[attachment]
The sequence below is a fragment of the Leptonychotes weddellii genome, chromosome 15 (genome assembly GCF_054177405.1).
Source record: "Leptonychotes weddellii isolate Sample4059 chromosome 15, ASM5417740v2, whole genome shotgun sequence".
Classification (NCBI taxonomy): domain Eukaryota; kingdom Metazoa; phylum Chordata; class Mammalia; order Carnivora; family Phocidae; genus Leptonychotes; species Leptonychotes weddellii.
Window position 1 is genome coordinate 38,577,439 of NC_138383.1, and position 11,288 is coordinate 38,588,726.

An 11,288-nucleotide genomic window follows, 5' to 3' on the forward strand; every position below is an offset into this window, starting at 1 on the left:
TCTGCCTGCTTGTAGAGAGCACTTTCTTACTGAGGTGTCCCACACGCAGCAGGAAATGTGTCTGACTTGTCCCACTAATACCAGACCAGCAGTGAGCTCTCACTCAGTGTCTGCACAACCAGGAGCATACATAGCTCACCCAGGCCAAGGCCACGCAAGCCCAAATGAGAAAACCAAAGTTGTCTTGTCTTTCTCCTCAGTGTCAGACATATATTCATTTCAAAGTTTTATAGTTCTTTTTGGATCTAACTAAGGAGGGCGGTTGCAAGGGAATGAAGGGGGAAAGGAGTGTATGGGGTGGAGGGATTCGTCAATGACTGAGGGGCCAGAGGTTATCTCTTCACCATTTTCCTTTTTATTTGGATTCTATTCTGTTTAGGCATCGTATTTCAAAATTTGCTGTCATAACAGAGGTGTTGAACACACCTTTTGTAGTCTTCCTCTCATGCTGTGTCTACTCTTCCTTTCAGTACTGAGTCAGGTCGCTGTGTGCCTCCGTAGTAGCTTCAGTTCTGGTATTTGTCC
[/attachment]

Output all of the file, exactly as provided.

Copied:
The sequence below is a fragment of the Leptonychotes weddellii genome, chromosome 15 (genome assembly GCF_054177405.1).
Source record: "Leptonychotes weddellii isolate Sample4059 chromosome 15, ASM5417740v2, whole genome shotgun sequence".
Classification (NCBI taxonomy): domain Eukaryota; kingdom Metazoa; phylum Chordata; class Mammalia; order Carnivora; family Phocidae; genus Leptonychotes; species Leptonychotes weddellii.
Window position 1 is genome coordinate 38,577,439 of NC_138383.1, and position 11,288 is coordinate 38,588,726.

An 11,288-nucleotide genomic window follows, 5' to 3' on the forward strand; every position below is an offset into this window, starting at 1 on the left:
TCTGCCTGCTTGTAGAGAGCACTTTCTTACTGAGGTGTCCCACACGCAGCAGGAAATGTGTCTGACTTGTCCCACTAATACCAGACCAGCAGTGAGCTCTCACTCAGTGTCTGCACAACCAGGAGCATACATAGCTCACCCAGGCCAAGGCCACGCAAGCCCAAATGAGAAAACCAAAGTTGTCTTGTCTTTCTCCTCAGTGTCAGACATATATTCATTTCAAAGTTTTATAGTTCTTTTTGGATCTAACTAAGGAGGGCGGTTGCAAGGGAATGAAGGGGGAAAGGAGTGTATGGGGTGGAGGGATTCGTCAATGACTGAGGGGCCAGAGGTTATCTCTTCACCATTTTCCTTTTTATTTGGATTCTATTCTGTTTAGGCATCGTATTTCAAAATTTGCTGTCATAACAGAGGTGTTGAACACACCTTTTGTAGTCTTCCTCTCATGCTGTGTCTACTCTTCCTTTCAGTACTGAGTCAGGTCGCTGTGTGCCTCCGTAGTAGCTTCAGTTCTGGTATTTGTCC